Randal Rauser says:
A substance dualist might argue for their view that the human agent is a soul by arguing that we have free will and free will requires a non-physical agent to intervene in the chain of material causes.
This misses the point in two key respects:
i) The issue isn’t physicalism v. dualism, per se. The issue is what underwrites the end-result.
What does substance dualism amount to in atheism? A human being is still the byproduct of a mindless process.
To take a comparison, suppose I’m having a business lunch. In the middle of lunch the waiter passes me a note which says, “Call home.”
I will leave the table and call home.
Suppose I’m playing a game of scrabble, and on one throw the letters spell “Call home.”
I won’t call home. I attach no significance to that outcome.
What’s the difference? You have the same result, but the process makes all the difference. Although the sentences are identical and, in that respect, equally meaningful, the note is a message whereas the scrabble pattern is not. The scrabble sentence is accidentally or coincidentally meaningful. It’s not a genuine message or communication. In that respect, it’s no different than gibberish. The result of random chance.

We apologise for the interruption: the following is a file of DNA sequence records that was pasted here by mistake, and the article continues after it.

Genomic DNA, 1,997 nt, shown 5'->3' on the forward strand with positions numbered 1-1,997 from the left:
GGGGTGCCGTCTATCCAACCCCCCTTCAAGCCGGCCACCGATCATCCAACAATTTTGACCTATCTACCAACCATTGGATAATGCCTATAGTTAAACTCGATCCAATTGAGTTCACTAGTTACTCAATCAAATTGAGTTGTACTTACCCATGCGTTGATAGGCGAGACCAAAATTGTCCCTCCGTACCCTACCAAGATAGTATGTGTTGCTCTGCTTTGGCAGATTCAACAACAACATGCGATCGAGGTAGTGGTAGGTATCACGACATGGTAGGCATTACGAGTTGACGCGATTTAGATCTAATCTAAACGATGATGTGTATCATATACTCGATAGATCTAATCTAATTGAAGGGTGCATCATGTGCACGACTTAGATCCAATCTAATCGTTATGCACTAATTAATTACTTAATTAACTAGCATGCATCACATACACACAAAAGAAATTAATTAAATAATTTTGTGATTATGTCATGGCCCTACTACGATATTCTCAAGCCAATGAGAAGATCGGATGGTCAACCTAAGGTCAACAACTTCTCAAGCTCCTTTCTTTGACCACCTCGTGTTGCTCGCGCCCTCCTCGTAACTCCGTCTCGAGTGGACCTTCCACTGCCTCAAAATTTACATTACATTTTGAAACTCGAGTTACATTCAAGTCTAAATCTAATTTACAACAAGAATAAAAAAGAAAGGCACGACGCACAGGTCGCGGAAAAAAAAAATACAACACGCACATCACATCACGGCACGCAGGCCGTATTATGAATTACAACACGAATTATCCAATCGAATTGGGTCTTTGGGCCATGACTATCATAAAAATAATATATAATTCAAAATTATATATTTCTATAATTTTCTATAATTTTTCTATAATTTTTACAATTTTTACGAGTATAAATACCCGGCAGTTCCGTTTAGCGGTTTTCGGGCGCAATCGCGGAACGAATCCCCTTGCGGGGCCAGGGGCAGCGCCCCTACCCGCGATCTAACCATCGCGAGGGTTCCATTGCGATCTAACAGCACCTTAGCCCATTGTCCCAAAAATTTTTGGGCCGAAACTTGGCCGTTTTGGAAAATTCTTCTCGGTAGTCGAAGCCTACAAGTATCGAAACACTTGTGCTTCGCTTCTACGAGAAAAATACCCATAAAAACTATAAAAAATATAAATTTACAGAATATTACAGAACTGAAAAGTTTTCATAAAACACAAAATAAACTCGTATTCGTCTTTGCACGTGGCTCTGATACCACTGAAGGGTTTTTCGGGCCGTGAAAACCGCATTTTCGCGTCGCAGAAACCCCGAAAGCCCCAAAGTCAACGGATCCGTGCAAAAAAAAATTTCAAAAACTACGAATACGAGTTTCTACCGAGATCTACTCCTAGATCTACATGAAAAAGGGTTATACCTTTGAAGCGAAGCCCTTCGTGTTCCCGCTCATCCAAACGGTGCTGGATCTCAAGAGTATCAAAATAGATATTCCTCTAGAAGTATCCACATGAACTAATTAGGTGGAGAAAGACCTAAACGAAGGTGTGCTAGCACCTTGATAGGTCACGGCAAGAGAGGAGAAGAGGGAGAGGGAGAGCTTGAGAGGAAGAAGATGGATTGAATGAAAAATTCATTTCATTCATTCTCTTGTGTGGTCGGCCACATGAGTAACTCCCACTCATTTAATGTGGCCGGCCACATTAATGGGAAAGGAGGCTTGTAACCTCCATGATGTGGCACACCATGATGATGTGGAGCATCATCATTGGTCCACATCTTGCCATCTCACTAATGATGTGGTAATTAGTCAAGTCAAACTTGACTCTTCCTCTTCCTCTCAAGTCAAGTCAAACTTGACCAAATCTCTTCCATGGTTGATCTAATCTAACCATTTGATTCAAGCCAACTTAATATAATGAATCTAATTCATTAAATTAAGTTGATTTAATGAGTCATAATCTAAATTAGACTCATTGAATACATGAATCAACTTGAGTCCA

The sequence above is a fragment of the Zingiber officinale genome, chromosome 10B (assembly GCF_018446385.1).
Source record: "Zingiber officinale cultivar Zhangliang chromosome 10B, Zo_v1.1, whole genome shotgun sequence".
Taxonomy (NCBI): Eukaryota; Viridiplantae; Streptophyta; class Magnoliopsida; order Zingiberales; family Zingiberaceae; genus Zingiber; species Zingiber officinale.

Likewise, unless human beings are the product of a wise Creator, human life doesn’t have the same value. It has no inherent dignity.
ii) Randal also disregards the issue of the afterlife. If human beings don’t survive the grave, then that, too, radically affects the value of life.
Take one of those European villages that hasn’t changed very much in 800 years. Folks have been living in the same cottages and townhouses for 800 years. But while the buildings are the same, the residents are not. Every 100 years, give or take, you have a total replacement rate.
Not only does this apply to individuals, but to an entire set of relationships. Parents, grandparents, children, spouses, siblings, lifelong friends–and even their pets. When they all die, that entire cumulative network of mutual affections and shared memories dies with them. Lost forever. A total loss to all parties concerned.
That’s the standard atheistic narrative. And it you take that to heart, it makes a huge difference to your outlook on life.
Rauser doesn’t begin to appreciate the unique and all-important value of the Christian vision. For him it’s just a nice accessory. A dispensable add-on which enhances the value of life, but isn’t fundamental to the value of life.